Now a railroad town without a railway, Hanna was once a big thing, a divisional point between Saskatoon and Calgary. It was a juncture and meeting point. After the railways were taken up, the town reinvented itself as a coal producer. Now that coal energy is giving way to clean energy, they find themselves once again in a state of forced reinvention. And it seems they are looking to create that future by refocusing the lens on their past.

Surrounded by an old prairie school, a two-room hospital and several other buildings Laura Ingalls Wilder surely frequented, I talk with John Kaster. The septuagenarian is the former mayor and chiropractor in the town of Hanna.

“This is the 51st year for the Fall Fair, but only the third year here. There are gonna be games for kids. We’re trying to make the museum interactive so there’s more than one reason to come here.”

We’re at the old train depot looking out at one of the only pairs of tracks left. It runs a couple hundred feet, for display purposes only, the rails fighting the tall grass for attention. He remembers a time when the town was bigger, before people left to make their living in the cities.

John tells me about his grandfather from Missouri who forged a check to buy land near Calgary, which he believed would be the “next Chicago.” How his great-grandfather drove back and forth between the United States and Cochrane, Alberta paving roads and getting a Studebaker sponsorship in the bargain. He recounted how one of his second cousins was in the RAF, and wound up as King George’s stand in for an official portrait painting while in England.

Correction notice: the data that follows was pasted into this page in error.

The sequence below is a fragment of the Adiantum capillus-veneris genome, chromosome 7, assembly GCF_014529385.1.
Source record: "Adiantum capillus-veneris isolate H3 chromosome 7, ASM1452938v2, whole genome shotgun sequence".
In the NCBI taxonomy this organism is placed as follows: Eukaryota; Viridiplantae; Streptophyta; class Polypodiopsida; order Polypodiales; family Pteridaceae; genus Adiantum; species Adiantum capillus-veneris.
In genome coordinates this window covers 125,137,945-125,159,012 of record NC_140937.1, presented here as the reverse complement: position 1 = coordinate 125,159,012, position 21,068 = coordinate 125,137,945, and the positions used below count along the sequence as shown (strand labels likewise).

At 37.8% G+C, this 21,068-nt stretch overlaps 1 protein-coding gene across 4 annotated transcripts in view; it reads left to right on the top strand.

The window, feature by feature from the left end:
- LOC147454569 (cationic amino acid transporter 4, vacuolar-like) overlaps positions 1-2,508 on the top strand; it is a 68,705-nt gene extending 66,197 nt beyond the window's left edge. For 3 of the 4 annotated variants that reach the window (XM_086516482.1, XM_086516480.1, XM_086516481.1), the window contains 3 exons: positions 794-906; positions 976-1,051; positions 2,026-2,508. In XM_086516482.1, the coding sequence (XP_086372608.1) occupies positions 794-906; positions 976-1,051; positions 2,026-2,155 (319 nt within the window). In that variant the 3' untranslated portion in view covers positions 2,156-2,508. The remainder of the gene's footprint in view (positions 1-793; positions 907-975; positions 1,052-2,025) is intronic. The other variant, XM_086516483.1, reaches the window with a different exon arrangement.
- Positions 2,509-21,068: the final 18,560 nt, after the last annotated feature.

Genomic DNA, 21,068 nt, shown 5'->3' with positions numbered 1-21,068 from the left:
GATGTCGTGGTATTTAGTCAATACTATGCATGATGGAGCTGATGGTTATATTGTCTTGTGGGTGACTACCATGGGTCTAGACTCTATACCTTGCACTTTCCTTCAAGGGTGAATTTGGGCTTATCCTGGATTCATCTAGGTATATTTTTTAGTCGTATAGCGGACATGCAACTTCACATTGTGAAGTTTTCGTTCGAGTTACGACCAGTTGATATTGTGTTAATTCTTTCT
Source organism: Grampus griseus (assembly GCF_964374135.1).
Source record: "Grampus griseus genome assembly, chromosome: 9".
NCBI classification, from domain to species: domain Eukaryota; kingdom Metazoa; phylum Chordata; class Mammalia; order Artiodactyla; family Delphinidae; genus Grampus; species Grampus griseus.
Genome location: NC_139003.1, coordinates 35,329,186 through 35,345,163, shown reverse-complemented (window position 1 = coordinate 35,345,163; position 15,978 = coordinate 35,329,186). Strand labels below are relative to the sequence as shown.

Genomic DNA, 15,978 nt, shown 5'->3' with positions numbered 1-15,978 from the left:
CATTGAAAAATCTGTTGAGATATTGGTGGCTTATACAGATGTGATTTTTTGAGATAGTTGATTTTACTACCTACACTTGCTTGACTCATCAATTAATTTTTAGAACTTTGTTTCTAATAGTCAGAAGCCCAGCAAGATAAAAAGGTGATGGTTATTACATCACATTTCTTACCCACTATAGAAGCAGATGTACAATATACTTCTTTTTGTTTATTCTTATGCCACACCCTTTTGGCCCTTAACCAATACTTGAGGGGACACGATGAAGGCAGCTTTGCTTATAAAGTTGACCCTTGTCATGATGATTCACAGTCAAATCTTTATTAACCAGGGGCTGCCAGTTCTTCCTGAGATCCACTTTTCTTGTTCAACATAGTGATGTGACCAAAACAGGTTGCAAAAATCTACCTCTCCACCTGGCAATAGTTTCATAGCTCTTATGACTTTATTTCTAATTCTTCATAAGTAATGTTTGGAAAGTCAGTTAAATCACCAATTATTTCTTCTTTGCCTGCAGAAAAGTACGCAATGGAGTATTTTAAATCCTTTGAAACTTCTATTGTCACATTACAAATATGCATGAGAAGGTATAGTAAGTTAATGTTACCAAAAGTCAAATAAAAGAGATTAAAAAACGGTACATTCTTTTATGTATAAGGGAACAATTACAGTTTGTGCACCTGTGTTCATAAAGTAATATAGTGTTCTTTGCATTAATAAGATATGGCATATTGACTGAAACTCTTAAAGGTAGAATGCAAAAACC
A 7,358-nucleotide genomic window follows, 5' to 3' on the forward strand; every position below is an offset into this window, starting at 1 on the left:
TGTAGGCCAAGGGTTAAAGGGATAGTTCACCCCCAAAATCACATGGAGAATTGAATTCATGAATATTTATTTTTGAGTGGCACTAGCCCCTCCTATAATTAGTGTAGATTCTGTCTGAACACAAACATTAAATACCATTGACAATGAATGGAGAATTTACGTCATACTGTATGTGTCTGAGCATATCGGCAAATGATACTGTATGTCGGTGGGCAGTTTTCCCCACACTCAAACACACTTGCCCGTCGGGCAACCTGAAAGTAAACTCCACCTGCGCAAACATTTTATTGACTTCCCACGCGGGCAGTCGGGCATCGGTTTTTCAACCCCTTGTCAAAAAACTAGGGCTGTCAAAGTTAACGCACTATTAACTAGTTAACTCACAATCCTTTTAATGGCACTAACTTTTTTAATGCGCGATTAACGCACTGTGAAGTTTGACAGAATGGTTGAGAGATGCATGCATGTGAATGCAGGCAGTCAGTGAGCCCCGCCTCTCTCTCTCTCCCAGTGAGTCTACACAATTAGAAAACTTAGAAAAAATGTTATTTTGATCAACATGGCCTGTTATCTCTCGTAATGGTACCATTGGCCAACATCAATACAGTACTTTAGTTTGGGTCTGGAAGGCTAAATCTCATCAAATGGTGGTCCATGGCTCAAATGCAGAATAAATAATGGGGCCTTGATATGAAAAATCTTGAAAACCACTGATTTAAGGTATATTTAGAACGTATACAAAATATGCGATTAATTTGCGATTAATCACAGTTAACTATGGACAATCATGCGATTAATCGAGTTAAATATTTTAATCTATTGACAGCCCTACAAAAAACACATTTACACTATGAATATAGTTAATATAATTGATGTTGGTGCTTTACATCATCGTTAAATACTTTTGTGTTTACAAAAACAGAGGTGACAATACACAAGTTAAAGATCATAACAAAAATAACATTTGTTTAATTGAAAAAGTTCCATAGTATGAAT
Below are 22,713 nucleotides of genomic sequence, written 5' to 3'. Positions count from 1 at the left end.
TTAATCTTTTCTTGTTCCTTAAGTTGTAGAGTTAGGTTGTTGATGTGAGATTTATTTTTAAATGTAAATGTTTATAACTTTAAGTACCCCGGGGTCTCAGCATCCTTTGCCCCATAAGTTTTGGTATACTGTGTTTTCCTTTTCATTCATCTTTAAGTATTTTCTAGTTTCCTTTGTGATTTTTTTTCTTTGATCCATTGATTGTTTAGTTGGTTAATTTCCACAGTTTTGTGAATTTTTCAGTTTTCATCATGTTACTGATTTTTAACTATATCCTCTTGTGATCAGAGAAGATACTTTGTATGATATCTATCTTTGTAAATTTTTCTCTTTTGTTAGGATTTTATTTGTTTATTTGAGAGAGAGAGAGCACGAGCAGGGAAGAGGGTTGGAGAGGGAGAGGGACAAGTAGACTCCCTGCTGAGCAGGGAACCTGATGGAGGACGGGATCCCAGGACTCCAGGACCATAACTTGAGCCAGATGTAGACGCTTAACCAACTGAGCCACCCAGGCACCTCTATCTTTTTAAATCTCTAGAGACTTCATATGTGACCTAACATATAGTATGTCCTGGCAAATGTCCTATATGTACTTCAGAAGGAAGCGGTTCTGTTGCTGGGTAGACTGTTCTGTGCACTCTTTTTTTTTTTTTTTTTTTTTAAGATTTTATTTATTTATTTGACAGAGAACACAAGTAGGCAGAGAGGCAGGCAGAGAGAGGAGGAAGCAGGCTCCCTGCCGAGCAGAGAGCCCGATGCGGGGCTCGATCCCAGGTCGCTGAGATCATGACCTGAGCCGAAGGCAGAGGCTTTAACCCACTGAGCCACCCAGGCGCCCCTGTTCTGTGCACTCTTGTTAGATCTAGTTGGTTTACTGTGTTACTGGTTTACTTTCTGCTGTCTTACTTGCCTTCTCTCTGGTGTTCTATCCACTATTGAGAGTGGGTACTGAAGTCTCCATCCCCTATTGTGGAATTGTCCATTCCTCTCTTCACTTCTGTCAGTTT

It’s like being part of a historical relay, and John just handed me the baton. It’s a better souvenir than any t-shirt or mug, this opportunity to listen to someone else’s life story. I love sharing these moments with strangers. They begin to feel like friends as they pass their history from a bygone generation into the future.

Creating relevancy, one family story at a time.

My week continued like this. I fell in love over and over again with the Canadian Badlands, it’s history, it’s people, and it’s landscape.

My second night, I attended an open mic in Duchess. Started by Rita Wildschut, a wildly vibrant Dutch woman with a boundless artistic sense, it had become a popular event. Her property was filled with maybe sixty people, sitting around her pond. Locals drove from all around for the opportunity to get onstage and share a song.

Though I was staying next door at her B and B, I found I couldn’t put myself to bed afterwards. Somehow there I was, once again, sitting and talking with Rita, her husband and two of her grown children and their friends till early in the morning.  The warm and generous spirit of the people of the Badlands is irresistible.

I’m fairly certain I asked them to adopt me. I’m definitely certain I asked them to make French fries. Dearest Wildschuts, if you guys are reading this, the adoption offer still stands. Also, I’ll take more fries.

The Landscape and History of the Canadian Badlands

It’s a land where towering dinosaur sculptures still loom over towns like a Japanese Godzilla film. They also have a respectable share of the “world’s largest …” roadside attractions. But the Canadian Badlands is more than a quirky drive through the prairies.